Our figure of the month 01/2020: Outlook 2020



At 0.50% of the price-adjusted domestic product, 2019 has performed significantly worse than forecast a year ago. This weaker development was primarily due to foreign policy developments and the high level of economic uncertainty that accompanied them.

As in 2018, the year 2019 was marked above all by the trade war between the USA and China. In the course of 2019, the trade conflict escalated further: by September 2019, the additional US punitive tariffs on Chinese goods totalled USD 250 billion. The other side paid additional customs duties on goods worth around USD 113 billion. It was not until December 2019 that the spiral was halted for the time being. With the partial agreement in the trade dispute, a further extension of the punitive tariffs on both sides could be avoided. The trade dispute between the US and the EU also continued to smoulder in 2019. The "meat deal" of July 2019 – in which the EU agreed to a purchase guarantee for American beef - did not solve the fundamental problem. Although punitive tariffs on EU cars have still not been imposed, punitive tariffs against France are being considered in response to the digital tax there. The US is also considering imposing punitive tariffs on Airbus in the conflict over aviation subsidies. The chaos surrounding the UK's withdrawal from the EU was also not conducive to economic growth in 2019. It was not until the parliamentary elections on 12th December that the UK's intentions to leave the EU became clear. However, it remains unclear how the economic relations between the EU and the UK will be regulated in detail.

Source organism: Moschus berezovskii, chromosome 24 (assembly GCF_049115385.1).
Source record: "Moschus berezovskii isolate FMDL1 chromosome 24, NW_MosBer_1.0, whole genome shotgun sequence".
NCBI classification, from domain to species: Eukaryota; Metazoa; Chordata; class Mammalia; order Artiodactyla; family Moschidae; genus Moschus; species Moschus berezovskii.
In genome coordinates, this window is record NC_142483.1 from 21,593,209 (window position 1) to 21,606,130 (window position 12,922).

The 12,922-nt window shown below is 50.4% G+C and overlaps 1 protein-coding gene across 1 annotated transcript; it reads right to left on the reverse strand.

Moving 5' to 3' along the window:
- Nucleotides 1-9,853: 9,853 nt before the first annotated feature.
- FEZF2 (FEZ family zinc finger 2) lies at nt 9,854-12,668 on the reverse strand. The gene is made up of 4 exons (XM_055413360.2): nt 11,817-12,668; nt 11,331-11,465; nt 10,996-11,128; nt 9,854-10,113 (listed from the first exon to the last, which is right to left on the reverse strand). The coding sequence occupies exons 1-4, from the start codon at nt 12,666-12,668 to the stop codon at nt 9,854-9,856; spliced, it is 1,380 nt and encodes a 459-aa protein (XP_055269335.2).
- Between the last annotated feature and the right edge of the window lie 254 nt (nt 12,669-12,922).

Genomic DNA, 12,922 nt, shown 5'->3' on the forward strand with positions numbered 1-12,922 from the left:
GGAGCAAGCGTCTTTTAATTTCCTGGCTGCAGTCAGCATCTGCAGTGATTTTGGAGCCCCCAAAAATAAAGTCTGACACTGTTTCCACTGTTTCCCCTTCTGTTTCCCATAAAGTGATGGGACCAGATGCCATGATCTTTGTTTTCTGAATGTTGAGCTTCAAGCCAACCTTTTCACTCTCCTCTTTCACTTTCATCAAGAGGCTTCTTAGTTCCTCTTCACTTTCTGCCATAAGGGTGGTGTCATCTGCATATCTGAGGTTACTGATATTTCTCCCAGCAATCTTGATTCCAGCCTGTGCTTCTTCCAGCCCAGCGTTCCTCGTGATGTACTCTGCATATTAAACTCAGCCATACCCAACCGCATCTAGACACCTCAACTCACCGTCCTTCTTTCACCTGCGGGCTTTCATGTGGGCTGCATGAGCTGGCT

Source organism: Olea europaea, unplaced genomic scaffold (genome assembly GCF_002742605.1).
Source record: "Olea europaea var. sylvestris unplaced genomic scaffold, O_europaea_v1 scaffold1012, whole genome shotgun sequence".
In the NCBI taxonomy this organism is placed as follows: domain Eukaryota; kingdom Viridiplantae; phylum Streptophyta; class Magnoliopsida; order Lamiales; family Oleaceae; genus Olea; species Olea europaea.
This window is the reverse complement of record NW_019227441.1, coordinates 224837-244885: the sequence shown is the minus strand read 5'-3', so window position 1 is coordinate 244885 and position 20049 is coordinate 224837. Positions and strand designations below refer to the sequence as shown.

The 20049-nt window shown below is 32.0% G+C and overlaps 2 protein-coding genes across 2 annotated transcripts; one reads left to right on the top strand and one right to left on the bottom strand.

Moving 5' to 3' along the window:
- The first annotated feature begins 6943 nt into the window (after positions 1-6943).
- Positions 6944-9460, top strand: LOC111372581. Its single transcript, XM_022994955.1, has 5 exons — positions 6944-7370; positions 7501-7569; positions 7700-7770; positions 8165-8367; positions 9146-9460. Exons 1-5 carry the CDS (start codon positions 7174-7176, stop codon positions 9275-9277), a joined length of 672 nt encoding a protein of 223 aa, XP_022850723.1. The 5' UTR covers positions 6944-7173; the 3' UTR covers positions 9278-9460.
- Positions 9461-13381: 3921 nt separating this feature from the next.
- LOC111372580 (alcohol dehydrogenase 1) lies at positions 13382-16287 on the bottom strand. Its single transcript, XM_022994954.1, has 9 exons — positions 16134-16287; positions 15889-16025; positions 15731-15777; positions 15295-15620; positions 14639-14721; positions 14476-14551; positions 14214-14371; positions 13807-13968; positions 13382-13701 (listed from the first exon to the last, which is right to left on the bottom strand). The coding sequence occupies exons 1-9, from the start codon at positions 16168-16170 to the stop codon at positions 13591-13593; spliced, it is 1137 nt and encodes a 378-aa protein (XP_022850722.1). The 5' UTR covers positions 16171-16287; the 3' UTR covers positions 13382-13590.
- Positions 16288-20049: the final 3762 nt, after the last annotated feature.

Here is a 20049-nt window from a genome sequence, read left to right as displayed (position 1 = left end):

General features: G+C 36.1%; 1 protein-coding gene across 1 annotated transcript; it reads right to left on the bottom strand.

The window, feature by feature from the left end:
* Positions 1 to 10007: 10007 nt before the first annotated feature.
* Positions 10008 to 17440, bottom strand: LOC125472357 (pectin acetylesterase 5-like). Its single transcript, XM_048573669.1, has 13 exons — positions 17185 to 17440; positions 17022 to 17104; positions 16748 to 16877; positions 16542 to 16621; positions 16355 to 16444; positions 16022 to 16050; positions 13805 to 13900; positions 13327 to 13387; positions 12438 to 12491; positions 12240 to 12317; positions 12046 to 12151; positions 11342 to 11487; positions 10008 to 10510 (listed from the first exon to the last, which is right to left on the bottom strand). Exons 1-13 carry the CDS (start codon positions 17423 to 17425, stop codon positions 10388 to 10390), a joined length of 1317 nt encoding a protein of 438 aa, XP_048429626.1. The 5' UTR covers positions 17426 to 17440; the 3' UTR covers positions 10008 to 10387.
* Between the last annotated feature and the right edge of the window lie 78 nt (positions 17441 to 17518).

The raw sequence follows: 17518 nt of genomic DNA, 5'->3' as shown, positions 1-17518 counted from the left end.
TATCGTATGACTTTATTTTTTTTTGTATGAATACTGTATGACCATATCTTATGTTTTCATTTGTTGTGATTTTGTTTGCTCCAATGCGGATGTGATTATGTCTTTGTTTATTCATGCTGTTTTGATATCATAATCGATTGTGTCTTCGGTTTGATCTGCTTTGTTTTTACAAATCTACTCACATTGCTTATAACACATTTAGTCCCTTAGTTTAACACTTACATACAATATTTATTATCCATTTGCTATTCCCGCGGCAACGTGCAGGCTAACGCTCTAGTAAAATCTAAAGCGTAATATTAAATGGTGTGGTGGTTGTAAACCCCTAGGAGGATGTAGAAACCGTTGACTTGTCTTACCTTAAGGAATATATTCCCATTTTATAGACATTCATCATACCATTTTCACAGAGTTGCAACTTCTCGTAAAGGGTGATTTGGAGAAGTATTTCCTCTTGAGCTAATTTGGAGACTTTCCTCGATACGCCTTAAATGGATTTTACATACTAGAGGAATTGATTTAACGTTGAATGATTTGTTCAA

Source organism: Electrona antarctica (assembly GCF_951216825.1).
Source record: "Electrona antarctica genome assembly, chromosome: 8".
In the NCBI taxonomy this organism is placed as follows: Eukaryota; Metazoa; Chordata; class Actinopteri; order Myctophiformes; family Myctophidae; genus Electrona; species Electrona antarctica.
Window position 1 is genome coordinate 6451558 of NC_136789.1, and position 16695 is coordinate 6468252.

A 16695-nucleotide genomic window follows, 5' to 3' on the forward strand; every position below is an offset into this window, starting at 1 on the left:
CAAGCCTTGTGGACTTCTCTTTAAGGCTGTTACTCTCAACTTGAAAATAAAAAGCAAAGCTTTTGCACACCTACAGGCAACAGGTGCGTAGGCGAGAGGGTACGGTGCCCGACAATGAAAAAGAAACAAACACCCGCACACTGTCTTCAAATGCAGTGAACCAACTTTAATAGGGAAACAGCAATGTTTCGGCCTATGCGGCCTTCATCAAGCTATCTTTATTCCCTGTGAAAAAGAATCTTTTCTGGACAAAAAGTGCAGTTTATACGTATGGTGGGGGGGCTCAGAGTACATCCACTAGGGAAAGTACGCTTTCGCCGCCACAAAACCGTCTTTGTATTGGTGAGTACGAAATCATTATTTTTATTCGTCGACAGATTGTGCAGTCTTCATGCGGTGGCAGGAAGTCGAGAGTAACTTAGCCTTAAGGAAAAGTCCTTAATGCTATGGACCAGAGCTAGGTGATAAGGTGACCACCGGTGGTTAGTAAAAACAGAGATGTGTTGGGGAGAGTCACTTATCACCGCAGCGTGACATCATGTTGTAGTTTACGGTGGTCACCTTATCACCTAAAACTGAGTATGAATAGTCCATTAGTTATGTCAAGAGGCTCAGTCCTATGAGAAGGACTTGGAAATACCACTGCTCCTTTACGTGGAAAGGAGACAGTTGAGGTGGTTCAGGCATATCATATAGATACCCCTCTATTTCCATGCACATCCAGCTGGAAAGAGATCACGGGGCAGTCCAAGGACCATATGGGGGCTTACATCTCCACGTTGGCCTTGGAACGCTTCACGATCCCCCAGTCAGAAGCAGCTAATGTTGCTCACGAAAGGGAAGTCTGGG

The global uncertainties delayed investments and significantly decelerated the dynamics of incoming orders. The manufacturing sector in particular suffered from the global weakness in demand. Orders collapsed in many industrial sectors. The automotive industry has admittedly got a grip on the problems with the WLTP approval process again. Domestic registration figures were also good. However, the industry is under strong pressure to adapt.

Despite the developments outlined above, Germany was able to hold its own in 2018 in the turbulent times. A recession – two quarters of shrinking gross domestic product – was narrowly avoided. Domestic demand remained strong in the face of high wage increases and very low unemployment figures. Growth is also being supported by the continuing strength of the construction sector.

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